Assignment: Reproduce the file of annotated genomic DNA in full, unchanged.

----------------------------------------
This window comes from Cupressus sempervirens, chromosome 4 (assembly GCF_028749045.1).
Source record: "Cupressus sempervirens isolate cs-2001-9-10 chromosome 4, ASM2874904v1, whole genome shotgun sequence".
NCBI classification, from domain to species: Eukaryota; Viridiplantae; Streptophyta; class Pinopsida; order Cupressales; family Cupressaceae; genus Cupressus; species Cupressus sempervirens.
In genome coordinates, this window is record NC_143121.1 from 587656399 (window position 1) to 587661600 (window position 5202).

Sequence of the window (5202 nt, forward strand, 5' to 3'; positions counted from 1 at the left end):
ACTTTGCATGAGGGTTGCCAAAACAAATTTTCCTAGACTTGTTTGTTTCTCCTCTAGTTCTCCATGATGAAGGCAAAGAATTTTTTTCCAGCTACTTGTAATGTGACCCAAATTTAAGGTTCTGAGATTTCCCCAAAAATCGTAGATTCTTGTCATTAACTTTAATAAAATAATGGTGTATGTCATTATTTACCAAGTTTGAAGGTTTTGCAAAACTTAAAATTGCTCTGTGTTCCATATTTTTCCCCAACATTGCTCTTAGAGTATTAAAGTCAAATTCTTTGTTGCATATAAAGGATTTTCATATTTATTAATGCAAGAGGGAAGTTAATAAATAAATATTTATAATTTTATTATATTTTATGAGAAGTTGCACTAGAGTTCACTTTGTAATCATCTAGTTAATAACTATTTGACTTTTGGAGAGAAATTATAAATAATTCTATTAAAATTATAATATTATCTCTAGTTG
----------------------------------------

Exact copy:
This window comes from Cupressus sempervirens, chromosome 4 (assembly GCF_028749045.1).
Source record: "Cupressus sempervirens isolate cs-2001-9-10 chromosome 4, ASM2874904v1, whole genome shotgun sequence".
NCBI classification, from domain to species: Eukaryota; Viridiplantae; Streptophyta; class Pinopsida; order Cupressales; family Cupressaceae; genus Cupressus; species Cupressus sempervirens.
In genome coordinates, this window is record NC_143121.1 from 587656399 (window position 1) to 587661600 (window position 5202).

Sequence of the window (5202 nt, forward strand, 5' to 3'; positions counted from 1 at the left end):
ACTTTGCATGAGGGTTGCCAAAACAAATTTTCCTAGACTTGTTTGTTTCTCCTCTAGTTCTCCATGATGAAGGCAAAGAATTTTTTTCCAGCTACTTGTAATGTGACCCAAATTTAAGGTTCTGAGATTTCCCCAAAAATCGTAGATTCTTGTCATTAACTTTAATAAAATAATGGTGTATGTCATTATTTACCAAGTTTGAAGGTTTTGCAAAACTTAAAATTGCTCTGTGTTCCATATTTTTCCCCAACATTGCTCTTAGAGTATTAAAGTCAAATTCTTTGTTGCATATAAAGGATTTTCATATTTATTAATGCAAGAGGGAAGTTAATAAATAAATATTTATAATTTTATTATATTTTATGAGAAGTTGCACTAGAGTTCACTTTGTAATCATCTAGTTAATAACTATTTGACTTTTGGAGAGAAATTATAAATAATTCTATTAAAATTATAATATTATCTCTAGTTG